safety_net_dan_watsonThe Safety Net by UK designer by Dan Watson is an efficient trawl system incorporating lighted escape rings among many other mechanisms to release juvenile and unintended catch. See how it works in this video. Image: Dan Watson

Better Fishing Gear

Equipment used to capture fish can damage habitat and trap nontargeted species. In the US alone, Oceana estimates that US fisherman throw away about 20% of their catch representing about 2 billion pounds of incidental species or bycatch. Worldwide, the average bycatch rate is more like 30%. The good news is that exclusion and bycatch reduction devices are being integrated into gear. From lighted fish escapes to baits that repel unintended species, technology is being developed and deployed to reduce bycatch. The World Wildlife Fund Smart Gear Challenge encourages collaboration between scientists, fishermen, and conservationists and supports innovation with financial rewards. One of the winners of the 2014 World Wildlife Fund Smart Gear competition, is a laser based seabird saver. Another runner up went to a flat fish escape hatch. The Grand prize winner addressed bycatch in purse seine nets. An air cannon sampler is used to determine if the fish are of the right species and size before they are hauled in. Prizes last year totalled $65,000. The National Oceanic and Atmospheric Administration supports the Smart Gear competition and also sponsors its own "Bycatch Reduction Engineering Program." In September, $2.4 million was allocated to 22 research projects across the country.

Rules designed to limit overfishing are encouraging adoption of better equipment. On the West Coast, ground fish trawlers now operate on a catch-share system that includes unwanted fish. Weary of exceeding the bycatch quota before intended species, fisherman are opting to invest in modified gear to reduce bycatch.

Funding Opportunities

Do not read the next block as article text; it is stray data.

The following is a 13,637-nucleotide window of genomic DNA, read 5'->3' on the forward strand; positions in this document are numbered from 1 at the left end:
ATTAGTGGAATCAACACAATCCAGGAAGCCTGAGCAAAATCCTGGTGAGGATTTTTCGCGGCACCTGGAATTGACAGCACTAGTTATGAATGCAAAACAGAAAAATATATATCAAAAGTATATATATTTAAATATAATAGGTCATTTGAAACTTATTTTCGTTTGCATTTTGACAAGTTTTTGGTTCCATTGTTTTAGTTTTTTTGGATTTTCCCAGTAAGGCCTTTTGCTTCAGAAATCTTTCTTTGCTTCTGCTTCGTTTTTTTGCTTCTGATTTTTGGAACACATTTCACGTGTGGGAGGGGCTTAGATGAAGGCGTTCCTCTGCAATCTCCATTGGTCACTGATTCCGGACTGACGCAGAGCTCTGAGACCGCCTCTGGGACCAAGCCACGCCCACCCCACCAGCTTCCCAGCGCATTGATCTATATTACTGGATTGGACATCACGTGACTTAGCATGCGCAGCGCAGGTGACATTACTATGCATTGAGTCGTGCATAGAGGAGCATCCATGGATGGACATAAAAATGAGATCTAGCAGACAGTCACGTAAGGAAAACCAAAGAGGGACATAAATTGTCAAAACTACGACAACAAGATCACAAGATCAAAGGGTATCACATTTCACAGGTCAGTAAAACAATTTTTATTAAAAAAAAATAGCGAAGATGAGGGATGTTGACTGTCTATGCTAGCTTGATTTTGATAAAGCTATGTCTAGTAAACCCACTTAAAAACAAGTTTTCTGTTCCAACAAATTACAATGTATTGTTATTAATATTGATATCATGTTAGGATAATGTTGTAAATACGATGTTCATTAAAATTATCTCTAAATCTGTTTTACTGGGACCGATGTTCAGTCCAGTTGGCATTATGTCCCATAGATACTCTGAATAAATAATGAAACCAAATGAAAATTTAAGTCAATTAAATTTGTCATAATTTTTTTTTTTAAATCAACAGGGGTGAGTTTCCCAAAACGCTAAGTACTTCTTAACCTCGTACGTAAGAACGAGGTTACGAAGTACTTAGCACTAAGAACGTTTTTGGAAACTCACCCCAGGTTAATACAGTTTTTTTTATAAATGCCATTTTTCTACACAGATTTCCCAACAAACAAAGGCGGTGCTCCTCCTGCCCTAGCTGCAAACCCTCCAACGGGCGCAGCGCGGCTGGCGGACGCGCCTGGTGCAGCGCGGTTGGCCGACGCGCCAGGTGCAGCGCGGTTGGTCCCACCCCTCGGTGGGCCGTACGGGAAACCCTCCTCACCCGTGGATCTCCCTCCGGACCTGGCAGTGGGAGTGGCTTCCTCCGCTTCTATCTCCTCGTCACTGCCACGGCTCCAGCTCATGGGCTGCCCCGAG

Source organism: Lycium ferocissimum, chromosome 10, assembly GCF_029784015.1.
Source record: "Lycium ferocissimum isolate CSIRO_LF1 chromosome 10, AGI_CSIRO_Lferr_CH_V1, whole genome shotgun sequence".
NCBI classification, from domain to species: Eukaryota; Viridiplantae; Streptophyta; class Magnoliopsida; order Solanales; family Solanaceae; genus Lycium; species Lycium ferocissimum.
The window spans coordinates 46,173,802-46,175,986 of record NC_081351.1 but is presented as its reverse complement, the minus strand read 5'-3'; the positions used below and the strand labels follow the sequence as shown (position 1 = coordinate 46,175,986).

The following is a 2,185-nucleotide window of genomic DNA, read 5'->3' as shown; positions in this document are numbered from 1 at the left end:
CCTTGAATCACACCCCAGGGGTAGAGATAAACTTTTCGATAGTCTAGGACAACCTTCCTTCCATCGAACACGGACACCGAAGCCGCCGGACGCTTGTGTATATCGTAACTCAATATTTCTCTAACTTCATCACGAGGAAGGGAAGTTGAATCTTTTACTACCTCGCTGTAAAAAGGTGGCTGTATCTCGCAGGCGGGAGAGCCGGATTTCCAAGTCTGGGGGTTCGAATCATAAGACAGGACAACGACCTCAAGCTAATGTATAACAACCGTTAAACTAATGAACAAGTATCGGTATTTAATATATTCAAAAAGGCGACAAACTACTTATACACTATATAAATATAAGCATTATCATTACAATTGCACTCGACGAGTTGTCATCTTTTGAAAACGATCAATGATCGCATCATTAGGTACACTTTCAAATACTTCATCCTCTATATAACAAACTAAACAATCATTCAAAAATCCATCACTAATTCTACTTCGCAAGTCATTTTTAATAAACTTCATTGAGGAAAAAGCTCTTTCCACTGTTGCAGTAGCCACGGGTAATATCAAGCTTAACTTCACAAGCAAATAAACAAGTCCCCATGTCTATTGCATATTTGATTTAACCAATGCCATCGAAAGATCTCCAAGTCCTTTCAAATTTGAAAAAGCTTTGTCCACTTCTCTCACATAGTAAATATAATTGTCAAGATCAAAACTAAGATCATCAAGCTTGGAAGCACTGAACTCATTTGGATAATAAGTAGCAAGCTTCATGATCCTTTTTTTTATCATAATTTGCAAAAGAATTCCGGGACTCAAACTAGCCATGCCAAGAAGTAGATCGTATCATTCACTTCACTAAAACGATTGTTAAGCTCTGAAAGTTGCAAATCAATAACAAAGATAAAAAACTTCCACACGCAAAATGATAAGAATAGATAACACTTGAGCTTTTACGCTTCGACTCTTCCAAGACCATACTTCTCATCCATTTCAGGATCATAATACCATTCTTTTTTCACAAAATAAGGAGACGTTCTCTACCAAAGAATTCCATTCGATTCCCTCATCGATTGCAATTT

crabsGhost Pots continue to catch crabs when lost or abandoned. Image: Virginia Institute of Marine Science/CCRM

The National Fish and Wildlife Federation likewise promotes innovative bycatch reduction initiatives. The Fisheries Innovation Fund (FIF) will award approximately $1.16 million in grants for the 2015 funding cycle. The majority of awards under this program will fall in the range of $50,000 to $200,000. Full proposals are due February 26, 2015 with awards announced April 30, 2015.

Lost Gear & Biodegradable Panels for Crab Pots in the Chesapeake Bay

Worldwide, a staggering six hundred thousand tons of fishing equipment is lost yearly, according to the U.N. Lost gear, not only degrades habitat, it can continue to function and take species for a very long time. There are a number of programs to collect used gear and recover lost equipment. Netting is recycled into clothing, carpets and one company, Bureo, is making skateboard decks out of it.

Crab and lobster pots are frequently lost. Estimates in the Chesapeake Bay are high, about 20% annually. Many states including Alaska, Maine, New Jersey require biodegradable panels inserts to prevent "ghost fishing." While Virginia has no such mandate, there have been long-term efforts to remove derelict crab pots from the Chesapeake Bay. Researchers estimate that as many as 913,000 crabs valued at $304,000 are lost in Virginia ghost pots every year.

Through a Fishing for Energy Grant, the Virginia Institute of Marine Science is paying commercial fishermen to test biodegradable trap panels and gather data on terrapin turtle avoidance of crab pots based on the color of the entrance funnel. The panels, designed by VIMS, are available through a Richmond, Virginia company. Mobjack Binnacle Products sells the biopanels for $1.50/a piece. Certified use of the devices could elevate a crabbers stance in the market and add value to their product.

MD_true_blue_logoTrue Blue Maryland Crab meat - Click the image to view participating restaurants

Whole_Foods_Responsibly_Farmed_Label_MollusksIn January 2015 Whole Foods released standards for Responsibly Farmed Mollusks. Rappahannock Oyster Company of Virginia and Maryland's Marinetics have passed strict third party compliance evaluations and their products will be featured in Whole Foods Markets. Read the Standards Document.

Marketing & Distribution of Sustainable Seafood

Protecting Old Favorites and Introducing New Options around the Chesapeake Bay

While the potential for a sustainable crab label is intriguing, Maryland is already promoting its "True Blue" label to distinguish its product from Asian crab meat. Restaurants certified through the state program are using the icon for promotion and on their menus. "Customers can look at a menu and know right away that they're getting what they think they're getting," said Steve Vilnit, Director of Fisheries Marketing for the Maryland Department of Natural Resources. Its been a longtime industry secret that traditional crab cakes may not even contain American crab meat.